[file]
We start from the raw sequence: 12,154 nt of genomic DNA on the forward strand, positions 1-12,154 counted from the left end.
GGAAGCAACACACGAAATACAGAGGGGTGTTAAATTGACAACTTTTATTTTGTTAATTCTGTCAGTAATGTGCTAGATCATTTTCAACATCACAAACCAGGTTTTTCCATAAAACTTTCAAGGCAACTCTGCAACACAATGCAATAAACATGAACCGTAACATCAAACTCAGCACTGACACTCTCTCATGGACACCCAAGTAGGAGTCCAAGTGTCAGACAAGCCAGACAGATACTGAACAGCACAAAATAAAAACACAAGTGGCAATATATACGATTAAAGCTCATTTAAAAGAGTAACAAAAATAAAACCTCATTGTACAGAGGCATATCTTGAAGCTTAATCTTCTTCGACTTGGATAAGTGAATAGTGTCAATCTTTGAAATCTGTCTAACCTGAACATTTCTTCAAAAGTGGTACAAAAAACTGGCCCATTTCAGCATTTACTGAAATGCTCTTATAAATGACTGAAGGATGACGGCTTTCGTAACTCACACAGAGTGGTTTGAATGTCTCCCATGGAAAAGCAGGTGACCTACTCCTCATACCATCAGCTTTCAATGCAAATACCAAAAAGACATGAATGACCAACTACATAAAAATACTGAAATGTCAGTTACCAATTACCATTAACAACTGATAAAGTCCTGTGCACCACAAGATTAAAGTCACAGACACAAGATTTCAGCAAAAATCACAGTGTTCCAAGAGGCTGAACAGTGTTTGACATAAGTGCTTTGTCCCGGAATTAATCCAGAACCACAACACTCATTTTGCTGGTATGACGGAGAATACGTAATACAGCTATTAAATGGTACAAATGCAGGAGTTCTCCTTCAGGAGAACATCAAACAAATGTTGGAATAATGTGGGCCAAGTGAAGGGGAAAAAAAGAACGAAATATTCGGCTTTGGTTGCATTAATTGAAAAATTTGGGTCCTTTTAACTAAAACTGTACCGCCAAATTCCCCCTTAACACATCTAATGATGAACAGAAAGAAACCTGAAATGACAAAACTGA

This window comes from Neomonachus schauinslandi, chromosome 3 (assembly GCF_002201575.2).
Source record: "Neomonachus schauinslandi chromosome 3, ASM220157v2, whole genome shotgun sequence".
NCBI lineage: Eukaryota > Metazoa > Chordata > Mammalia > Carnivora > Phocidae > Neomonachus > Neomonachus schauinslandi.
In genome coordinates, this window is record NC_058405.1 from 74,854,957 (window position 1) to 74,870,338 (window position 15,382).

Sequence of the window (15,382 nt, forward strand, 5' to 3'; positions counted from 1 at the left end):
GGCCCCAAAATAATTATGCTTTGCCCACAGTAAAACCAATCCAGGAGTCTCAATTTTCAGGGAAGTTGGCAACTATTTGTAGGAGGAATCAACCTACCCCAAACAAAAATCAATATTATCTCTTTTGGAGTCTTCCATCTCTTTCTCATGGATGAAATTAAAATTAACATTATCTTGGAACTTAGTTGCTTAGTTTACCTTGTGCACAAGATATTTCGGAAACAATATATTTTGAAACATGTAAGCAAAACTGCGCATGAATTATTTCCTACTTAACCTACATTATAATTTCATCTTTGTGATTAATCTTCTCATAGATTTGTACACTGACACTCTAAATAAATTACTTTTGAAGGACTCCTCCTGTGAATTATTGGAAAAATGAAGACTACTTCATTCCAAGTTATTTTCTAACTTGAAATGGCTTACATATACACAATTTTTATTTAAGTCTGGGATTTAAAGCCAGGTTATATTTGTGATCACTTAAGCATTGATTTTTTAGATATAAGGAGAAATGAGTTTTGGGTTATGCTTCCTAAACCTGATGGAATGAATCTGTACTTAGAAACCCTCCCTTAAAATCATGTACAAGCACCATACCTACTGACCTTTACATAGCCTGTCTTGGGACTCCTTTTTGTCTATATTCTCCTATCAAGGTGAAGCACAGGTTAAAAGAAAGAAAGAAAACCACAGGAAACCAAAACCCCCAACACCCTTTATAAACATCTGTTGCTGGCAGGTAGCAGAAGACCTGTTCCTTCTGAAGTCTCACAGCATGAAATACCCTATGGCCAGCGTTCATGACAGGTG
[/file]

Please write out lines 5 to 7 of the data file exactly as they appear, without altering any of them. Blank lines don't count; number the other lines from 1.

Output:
NCBI lineage: Eukaryota > Metazoa > Chordata > Mammalia > Carnivora > Phocidae > Neomonachus > Neomonachus schauinslandi.
In genome coordinates, this window is record NC_058405.1 from 74,854,957 (window position 1) to 74,870,338 (window position 15,382).

Sequence of the window (15,382 nt, forward strand, 5' to 3'; positions counted from 1 at the left end):